I will make some progress before I give way to any other interventions.
Our reforms are also based on the premise that the police must be accountable not to civil servants in Whitehall, but to the communities that they serve. Last Thursday, the Police Reform and Social Responsibility Bill completed its passage through the House. It is our hope that it will complete its passage through the Lords and receive Royal Assent in time for elections for police and crime commissioners to take place next year.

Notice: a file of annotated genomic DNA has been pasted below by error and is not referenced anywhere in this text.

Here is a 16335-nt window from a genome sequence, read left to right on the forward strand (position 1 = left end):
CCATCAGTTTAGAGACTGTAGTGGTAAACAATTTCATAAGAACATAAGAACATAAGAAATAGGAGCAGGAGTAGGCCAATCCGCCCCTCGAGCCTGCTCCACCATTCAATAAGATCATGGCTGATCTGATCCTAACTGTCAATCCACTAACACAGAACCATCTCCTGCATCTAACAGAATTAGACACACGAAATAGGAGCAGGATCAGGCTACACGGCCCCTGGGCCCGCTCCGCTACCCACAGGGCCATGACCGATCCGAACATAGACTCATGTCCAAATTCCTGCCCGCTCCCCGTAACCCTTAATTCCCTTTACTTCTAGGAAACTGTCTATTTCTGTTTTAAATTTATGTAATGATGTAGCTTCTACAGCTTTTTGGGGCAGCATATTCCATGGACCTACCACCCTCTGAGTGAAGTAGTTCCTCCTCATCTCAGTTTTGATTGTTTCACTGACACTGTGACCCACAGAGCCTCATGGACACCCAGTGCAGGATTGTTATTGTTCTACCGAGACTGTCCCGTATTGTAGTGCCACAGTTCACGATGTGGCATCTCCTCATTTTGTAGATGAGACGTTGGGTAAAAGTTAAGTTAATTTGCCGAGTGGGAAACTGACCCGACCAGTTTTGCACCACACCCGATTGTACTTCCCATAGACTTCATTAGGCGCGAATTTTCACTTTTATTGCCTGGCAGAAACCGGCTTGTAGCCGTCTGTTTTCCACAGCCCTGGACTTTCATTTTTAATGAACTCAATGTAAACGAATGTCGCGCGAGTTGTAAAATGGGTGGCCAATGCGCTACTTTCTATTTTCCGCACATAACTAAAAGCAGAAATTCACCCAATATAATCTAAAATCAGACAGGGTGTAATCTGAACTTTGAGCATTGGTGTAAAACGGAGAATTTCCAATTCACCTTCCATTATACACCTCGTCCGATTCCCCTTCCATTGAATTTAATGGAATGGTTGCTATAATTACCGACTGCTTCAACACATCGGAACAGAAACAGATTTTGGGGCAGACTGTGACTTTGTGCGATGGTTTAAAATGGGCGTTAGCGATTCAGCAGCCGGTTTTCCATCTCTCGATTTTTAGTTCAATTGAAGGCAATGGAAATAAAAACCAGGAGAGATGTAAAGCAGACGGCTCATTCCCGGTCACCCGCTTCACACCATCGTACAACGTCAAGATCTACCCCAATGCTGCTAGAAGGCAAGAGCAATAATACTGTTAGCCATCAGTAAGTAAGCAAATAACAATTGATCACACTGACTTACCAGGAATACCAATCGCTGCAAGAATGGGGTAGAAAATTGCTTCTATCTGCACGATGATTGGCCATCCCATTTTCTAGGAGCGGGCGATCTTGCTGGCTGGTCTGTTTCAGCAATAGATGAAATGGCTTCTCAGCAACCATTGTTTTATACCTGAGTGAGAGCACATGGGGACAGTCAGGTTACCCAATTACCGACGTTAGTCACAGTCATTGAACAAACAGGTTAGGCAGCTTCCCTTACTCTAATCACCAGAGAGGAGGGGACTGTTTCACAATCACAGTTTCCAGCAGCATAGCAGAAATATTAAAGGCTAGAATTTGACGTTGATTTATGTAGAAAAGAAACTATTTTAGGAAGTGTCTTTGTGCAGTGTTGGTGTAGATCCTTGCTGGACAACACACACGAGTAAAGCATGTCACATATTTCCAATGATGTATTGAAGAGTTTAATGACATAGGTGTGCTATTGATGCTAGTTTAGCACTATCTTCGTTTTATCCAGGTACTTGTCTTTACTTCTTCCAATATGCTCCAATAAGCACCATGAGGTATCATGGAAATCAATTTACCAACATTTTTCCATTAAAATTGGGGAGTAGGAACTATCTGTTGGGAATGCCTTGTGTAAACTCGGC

During the Committee stage of the Bill, the Opposition helpfully conceded the principle that we need democratic reform in policing, but their idea is just to add elections on top of the existing ineffective structures by having elected police authority chairs, which would add to the costs without bringing any of the benefits. Under our proposals, police and crime commissioners will have the power to set the police budget, determine local policing priorities and hold their chief constables to account. If they do not cut crime and help keep their communities safe, they will face the ultimate sanction of rejection at the ballot box.
However, slashing Labour’s bureaucracy and increasing accountability is not enough. The police will have to take their fair share of the cuts across Government to clear up Labour’s financial mess, so direct savings and efficiencies are also needed.